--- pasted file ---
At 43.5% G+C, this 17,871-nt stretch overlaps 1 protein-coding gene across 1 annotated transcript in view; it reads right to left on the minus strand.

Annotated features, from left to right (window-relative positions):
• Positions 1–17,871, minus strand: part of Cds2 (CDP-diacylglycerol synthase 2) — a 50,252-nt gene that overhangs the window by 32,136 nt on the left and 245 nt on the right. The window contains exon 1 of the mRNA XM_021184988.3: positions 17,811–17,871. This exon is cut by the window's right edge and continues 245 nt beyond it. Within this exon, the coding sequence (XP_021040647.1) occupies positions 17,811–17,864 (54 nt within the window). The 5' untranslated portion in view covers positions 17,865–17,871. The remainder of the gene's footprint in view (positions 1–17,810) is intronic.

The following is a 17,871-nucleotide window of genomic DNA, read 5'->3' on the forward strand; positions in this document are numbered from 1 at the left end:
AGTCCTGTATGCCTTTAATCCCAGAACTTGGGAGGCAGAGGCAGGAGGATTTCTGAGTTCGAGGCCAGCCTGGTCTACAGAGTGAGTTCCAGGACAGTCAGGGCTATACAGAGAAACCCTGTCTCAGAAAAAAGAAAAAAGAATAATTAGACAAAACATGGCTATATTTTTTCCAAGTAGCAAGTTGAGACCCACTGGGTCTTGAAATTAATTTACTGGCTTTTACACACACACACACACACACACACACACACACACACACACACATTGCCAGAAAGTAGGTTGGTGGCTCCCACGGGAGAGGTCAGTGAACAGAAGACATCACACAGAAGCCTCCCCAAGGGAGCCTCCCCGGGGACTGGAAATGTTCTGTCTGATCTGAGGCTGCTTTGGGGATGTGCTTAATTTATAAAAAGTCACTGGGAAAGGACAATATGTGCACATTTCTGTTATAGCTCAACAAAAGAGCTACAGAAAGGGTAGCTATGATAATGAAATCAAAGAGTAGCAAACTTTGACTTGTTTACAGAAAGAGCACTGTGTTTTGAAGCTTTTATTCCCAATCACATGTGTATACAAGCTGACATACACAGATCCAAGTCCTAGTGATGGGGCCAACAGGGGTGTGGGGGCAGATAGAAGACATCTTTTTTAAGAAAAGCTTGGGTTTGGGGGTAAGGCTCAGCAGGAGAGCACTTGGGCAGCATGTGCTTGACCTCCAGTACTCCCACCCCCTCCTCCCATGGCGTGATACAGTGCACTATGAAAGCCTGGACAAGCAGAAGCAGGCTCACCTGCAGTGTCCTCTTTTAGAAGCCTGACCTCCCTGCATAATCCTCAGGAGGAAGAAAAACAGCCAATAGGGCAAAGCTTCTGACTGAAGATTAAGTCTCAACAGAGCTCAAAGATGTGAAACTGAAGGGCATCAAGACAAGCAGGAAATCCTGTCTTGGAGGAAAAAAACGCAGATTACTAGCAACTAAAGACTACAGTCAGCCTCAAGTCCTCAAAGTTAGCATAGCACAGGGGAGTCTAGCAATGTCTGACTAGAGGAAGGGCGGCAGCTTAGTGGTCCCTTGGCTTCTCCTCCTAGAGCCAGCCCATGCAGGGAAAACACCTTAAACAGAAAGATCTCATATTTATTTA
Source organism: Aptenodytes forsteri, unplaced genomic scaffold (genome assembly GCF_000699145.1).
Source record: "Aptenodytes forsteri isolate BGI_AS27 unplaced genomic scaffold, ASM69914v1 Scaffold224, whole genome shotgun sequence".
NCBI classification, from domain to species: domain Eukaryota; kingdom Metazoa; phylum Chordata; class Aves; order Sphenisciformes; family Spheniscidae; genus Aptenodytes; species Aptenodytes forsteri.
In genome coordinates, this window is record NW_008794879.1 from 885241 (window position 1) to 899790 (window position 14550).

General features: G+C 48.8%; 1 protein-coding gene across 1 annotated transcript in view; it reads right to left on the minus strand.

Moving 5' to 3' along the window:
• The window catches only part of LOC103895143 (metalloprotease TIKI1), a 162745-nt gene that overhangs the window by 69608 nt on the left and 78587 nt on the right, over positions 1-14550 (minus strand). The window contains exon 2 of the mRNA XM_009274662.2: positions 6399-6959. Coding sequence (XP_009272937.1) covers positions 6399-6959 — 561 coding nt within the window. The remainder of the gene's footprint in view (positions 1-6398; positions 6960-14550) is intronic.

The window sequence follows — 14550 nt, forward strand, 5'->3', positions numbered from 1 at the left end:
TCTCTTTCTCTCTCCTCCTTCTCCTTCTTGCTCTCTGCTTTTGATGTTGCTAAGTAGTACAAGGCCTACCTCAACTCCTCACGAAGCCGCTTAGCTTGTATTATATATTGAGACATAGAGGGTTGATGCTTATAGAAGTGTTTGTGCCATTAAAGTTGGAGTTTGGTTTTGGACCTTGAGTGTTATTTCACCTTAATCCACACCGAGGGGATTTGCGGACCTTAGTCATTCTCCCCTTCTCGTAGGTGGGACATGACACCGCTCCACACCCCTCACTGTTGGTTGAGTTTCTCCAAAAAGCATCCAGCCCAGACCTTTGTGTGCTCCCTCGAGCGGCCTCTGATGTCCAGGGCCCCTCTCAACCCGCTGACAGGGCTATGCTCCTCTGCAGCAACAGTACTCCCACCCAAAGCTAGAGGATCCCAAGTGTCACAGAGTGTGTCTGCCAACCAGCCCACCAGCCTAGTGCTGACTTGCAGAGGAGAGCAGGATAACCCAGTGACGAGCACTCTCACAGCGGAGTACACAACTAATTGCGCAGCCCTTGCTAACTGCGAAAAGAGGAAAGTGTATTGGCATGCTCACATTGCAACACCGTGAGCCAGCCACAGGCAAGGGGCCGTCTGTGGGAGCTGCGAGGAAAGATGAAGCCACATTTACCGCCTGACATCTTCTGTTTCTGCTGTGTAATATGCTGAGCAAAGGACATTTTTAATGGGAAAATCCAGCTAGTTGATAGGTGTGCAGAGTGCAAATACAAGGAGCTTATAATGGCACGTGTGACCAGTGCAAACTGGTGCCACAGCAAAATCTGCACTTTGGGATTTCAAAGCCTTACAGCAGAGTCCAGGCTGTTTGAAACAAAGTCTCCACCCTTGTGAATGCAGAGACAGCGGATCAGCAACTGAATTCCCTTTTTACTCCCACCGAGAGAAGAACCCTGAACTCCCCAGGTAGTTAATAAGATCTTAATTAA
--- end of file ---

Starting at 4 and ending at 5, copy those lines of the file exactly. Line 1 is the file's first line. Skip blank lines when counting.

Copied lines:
The following is a 17,871-nucleotide window of genomic DNA, read 5'->3' on the forward strand; positions in this document are numbered from 1 at the left end:
AGTCCTGTATGCCTTTAATCCCAGAACTTGGGAGGCAGAGGCAGGAGGATTTCTGAGTTCGAGGCCAGCCTGGTCTACAGAGTGAGTTCCAGGACAGTCAGGGCTATACAGAGAAACCCTGTCTCAGAAAAAAGAAAAAAGAATAATTAGACAAAACATGGCTATATTTTTTCCAAGTAGCAAGTTGAGACCCACTGGGTCTTGAAATTAATTTACTGGCTTTTACACACACACACACACACACACACACACACACACACACACACATTGCCAGAAAGTAGGTTGGTGGCTCCCACGGGAGAGGTCAGTGAACAGAAGACATCACACAGAAGCCTCCCCAAGGGAGCCTCCCCGGGGACTGGAAATGTTCTGTCTGATCTGAGGCTGCTTTGGGGATGTGCTTAATTTATAAAAAGTCACTGGGAAAGGACAATATGTGCACATTTCTGTTATAGCTCAACAAAAGAGCTACAGAAAGGGTAGCTATGATAATGAAATCAAAGAGTAGCAAACTTTGACTTGTTTACAGAAAGAGCACTGTGTTTTGAAGCTTTTATTCCCAATCACATGTGTATACAAGCTGACATACACAGATCCAAGTCCTAGTGATGGGGCCAACAGGGGTGTGGGGGCAGATAGAAGACATCTTTTTTAAGAAAAGCTTGGGTTTGGGGGTAAGGCTCAGCAGGAGAGCACTTGGGCAGCATGTGCTTGACCTCCAGTACTCCCACCCCCTCCTCCCATGGCGTGATACAGTGCACTATGAAAGCCTGGACAAGCAGAAGCAGGCTCACCTGCAGTGTCCTCTTTTAGAAGCCTGACCTCCCTGCATAATCCTCAGGAGGAAGAAAAACAGCCAATAGGGCAAAGCTTCTGACTGAAGATTAAGTCTCAACAGAGCTCAAAGATGTGAAACTGAAGGGCATCAAGACAAGCAGGAAATCCTGTCTTGGAGGAAAAAAACGCAGATTACTAGCAACTAAAGACTACAGTCAGCCTCAAGTCCTCAAAGTTAGCATAGCACAGGGGAGTCTAGCAATGTCTGACTAGAGGAAGGGCGGCAGCTTAGTGGTCCCTTGGCTTCTCCTCCTAGAGCCAGCCCATGCAGGGAAAACACCTTAAACAGAAAGATCTCATATTTATTTA